It’s time to admit to the world that I am only an amateur gardener. As a child, I spent quite a few summers helping my grandmother in her garden. But clearly I learned more about my love for vegetables from those years than how to properly care for the garden.
In May, I started to weed an old raised bed behind my apartment building, only to remember a lesson learned at a recent KidsGardening garden installation: Moss = Shade. This mossy bed didn’t get enough sun for the crops I wanted to plant there. I promptly asked the owner of the barn where I board my horse if I could use her two raised beds for my garden. She said yes (and will get half of the harvest as a thank-you). And so I began my very first garden adventure as an adult. Needless to say, I still have a lot to learn!
With the guidance of my KidsGardening colleagues, I purchased an assortment transplants from Gardener’s Supply including; tomatoes, peppers, cucumbers and broccoli. I also had a variety of squash, pea and lettuce seeds from High Mowing Seeds. I had planned to plant the seeds in raised bed #1 and the transplants in raised bed #2, but that’s as far as I got with my planning.
I landed myself in a muddy, rushed and humorous situation come planting day. The day was overcast, the raised beds were weedy and I was determined. But by the time the beds were weeded and the compost was mixed into the beds, it had begun to rain. Determined and ruthless, I got everything planted. Despite slipping a few times in the infamous Addison County clay, all I could think to myself once the job was done was, “Well, at least I don’t have to lug out that watering can tonight!”
Hills and Valley’s
I was quite proud of myself for planting in a rainstorm and for how nice the raised beds looked now. One day the farm owners pointed out that I had planted in the valleys, not the hills... thus, I gained another nickname – “Valley Girl.” Despite this mistake, I regained hope that my garden would be okay when I saw the strong sprouts popping out from the ground.
After six short weeks, the garden was flourishing! I was so proud, but I realized how crowded the beds were becoming even though I was weeding regularly. Looking back, in the rush of planting in the rain, I had ignored the planting directions on the labels and seed packets. Another lesson learned, and now I had to find a solution to my mistake. A few DIY trellis’ later, along with some judicious thinning, and my plants seemed much happier!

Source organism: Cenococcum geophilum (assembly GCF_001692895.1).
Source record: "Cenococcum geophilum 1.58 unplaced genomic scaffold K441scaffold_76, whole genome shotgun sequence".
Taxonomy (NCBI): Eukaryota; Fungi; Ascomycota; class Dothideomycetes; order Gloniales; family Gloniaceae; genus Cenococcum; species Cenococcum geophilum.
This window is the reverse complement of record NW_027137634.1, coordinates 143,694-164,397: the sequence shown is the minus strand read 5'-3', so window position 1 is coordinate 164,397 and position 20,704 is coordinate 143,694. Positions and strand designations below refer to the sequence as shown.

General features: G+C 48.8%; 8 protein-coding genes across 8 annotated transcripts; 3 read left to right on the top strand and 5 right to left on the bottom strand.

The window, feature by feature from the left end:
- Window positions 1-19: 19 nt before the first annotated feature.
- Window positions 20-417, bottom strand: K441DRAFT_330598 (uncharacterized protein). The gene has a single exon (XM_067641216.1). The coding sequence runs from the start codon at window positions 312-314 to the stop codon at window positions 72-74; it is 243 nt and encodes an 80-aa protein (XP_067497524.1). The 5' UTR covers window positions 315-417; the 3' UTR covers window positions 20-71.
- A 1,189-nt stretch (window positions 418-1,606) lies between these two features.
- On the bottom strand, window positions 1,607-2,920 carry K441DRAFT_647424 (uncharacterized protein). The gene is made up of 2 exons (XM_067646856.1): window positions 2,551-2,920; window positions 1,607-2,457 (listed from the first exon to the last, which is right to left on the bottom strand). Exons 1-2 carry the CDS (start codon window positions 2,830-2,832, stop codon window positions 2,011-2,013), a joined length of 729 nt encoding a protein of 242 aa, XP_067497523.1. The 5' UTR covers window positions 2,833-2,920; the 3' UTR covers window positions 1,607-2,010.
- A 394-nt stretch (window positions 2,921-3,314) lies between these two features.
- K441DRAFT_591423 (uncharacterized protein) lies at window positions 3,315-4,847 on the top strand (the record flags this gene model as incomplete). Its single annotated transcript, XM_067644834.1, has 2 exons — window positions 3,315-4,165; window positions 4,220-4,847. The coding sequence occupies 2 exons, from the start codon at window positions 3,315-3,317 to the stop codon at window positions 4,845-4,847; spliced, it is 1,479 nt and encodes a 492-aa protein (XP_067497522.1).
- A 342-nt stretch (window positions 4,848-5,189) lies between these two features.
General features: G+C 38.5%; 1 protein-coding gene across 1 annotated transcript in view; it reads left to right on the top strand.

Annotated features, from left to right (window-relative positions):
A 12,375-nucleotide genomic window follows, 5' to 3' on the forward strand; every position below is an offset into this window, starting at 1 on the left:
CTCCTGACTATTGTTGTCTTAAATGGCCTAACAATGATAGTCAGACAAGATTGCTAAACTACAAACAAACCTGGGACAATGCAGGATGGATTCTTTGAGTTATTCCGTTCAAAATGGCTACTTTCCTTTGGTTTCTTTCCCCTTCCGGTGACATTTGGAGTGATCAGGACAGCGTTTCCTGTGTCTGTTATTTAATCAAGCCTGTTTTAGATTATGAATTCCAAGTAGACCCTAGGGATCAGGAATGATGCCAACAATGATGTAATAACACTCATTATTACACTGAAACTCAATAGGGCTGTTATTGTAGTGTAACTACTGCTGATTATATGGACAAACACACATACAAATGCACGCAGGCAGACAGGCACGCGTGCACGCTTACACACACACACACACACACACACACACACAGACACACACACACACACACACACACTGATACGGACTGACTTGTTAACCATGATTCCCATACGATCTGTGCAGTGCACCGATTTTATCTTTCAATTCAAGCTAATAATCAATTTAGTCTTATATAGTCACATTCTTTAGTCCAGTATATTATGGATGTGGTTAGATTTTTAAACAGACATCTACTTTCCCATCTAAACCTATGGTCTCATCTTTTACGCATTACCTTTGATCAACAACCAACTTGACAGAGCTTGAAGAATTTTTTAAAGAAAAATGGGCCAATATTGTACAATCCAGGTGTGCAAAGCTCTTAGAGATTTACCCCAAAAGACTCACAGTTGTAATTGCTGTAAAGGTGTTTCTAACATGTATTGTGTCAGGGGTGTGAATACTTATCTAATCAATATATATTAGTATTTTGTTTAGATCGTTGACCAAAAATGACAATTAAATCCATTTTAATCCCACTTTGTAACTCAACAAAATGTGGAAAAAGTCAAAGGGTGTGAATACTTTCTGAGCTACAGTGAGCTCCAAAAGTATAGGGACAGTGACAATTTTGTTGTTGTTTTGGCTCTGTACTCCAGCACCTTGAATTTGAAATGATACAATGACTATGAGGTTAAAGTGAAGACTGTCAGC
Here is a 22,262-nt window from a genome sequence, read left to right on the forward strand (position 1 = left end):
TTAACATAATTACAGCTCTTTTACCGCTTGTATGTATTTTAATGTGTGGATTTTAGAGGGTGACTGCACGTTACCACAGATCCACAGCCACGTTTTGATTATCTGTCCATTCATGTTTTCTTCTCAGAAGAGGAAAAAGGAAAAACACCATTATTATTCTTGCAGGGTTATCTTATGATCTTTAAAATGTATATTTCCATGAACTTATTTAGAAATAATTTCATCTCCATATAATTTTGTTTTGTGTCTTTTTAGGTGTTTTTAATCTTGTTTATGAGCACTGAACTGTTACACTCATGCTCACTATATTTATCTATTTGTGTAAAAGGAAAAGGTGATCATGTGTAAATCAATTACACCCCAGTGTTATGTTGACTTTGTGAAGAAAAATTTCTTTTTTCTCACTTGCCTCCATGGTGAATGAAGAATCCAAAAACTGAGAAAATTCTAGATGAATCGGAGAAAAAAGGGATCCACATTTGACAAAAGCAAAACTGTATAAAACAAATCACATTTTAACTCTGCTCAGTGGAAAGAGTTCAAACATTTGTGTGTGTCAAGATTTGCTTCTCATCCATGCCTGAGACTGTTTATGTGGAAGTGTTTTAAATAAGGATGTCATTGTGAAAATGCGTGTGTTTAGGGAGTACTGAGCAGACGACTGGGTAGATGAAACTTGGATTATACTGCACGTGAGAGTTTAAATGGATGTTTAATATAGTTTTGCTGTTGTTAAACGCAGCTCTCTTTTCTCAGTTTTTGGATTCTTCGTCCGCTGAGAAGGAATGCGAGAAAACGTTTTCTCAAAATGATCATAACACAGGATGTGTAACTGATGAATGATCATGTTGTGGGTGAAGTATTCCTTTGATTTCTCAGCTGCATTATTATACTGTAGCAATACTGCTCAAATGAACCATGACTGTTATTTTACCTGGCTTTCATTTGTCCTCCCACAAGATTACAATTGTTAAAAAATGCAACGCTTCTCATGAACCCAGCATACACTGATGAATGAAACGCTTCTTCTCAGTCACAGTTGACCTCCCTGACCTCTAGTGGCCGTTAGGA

Lessons Learned and The Little Things
I was raised to learn from my mistakes, and have I ever learned a few things from my gardening adventures this summer! The biggest lesson learned is that gardening is all about planning. Plan for the weather, for the layout of your garden, for the plant spacing, and for gardening materials you will need as your garden continues to flourish.
In spite of the mistakes I made, I learned to appreciate the little things that these two raised beds brought my way. The little things like spending quality time with the barn owner, the excitement of seeing the first few sprouts, the chance to sit and relax while weeding and watching the horses graze, the realization of how much I meant to this little farm, or the numerous beautiful sunsets over the green peaks of Snake Mountain. I am truly grateful for my very first garden adventure as an adult, the lessons I’ve learned and the harvest to come!
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- Big Seeds for Little Hands
- School Garden Tip #2: My Favorite Tools
- Coastal Maine Botanical Gardens’ Innovative Children’s Garden
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- Soil Microbes: Helping Your Tiny Garden Helpers
- School Garden Tip #1: Create a Sense of Ownership
- Growing Young Environmentalists
- Creative Connections for the Snowbound Garden Educator